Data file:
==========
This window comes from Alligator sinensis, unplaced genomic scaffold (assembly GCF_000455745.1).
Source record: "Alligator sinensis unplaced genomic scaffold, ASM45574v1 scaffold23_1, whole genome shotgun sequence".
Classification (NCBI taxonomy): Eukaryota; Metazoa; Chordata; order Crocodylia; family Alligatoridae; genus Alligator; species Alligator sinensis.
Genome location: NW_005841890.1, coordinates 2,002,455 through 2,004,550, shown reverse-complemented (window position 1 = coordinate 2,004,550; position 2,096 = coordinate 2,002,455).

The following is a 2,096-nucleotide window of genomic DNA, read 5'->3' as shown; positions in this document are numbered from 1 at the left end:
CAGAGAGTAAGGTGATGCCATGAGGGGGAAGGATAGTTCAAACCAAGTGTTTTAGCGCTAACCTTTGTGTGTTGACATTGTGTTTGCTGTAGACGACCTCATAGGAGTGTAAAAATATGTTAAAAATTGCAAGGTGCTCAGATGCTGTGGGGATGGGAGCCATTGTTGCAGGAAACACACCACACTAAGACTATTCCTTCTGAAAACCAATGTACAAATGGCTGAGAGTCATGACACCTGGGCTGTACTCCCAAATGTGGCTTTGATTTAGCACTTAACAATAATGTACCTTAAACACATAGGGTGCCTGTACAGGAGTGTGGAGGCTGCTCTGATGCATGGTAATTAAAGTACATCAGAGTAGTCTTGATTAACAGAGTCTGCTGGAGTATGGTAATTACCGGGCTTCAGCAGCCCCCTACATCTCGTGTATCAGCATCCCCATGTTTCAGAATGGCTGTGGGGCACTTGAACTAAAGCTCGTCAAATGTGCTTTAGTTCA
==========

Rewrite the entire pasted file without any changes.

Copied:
This window comes from Alligator sinensis, unplaced genomic scaffold (assembly GCF_000455745.1).
Source record: "Alligator sinensis unplaced genomic scaffold, ASM45574v1 scaffold23_1, whole genome shotgun sequence".
Classification (NCBI taxonomy): Eukaryota; Metazoa; Chordata; order Crocodylia; family Alligatoridae; genus Alligator; species Alligator sinensis.
Genome location: NW_005841890.1, coordinates 2,002,455 through 2,004,550, shown reverse-complemented (window position 1 = coordinate 2,004,550; position 2,096 = coordinate 2,002,455).

The following is a 2,096-nucleotide window of genomic DNA, read 5'->3' as shown; positions in this document are numbered from 1 at the left end:
CAGAGAGTAAGGTGATGCCATGAGGGGGAAGGATAGTTCAAACCAAGTGTTTTAGCGCTAACCTTTGTGTGTTGACATTGTGTTTGCTGTAGACGACCTCATAGGAGTGTAAAAATATGTTAAAAATTGCAAGGTGCTCAGATGCTGTGGGGATGGGAGCCATTGTTGCAGGAAACACACCACACTAAGACTATTCCTTCTGAAAACCAATGTACAAATGGCTGAGAGTCATGACACCTGGGCTGTACTCCCAAATGTGGCTTTGATTTAGCACTTAACAATAATGTACCTTAAACACATAGGGTGCCTGTACAGGAGTGTGGAGGCTGCTCTGATGCATGGTAATTAAAGTACATCAGAGTAGTCTTGATTAACAGAGTCTGCTGGAGTATGGTAATTACCGGGCTTCAGCAGCCCCCTACATCTCGTGTATCAGCATCCCCATGTTTCAGAATGGCTGTGGGGCACTTGAACTAAAGCTCGTCAAATGTGCTTTAGTTCA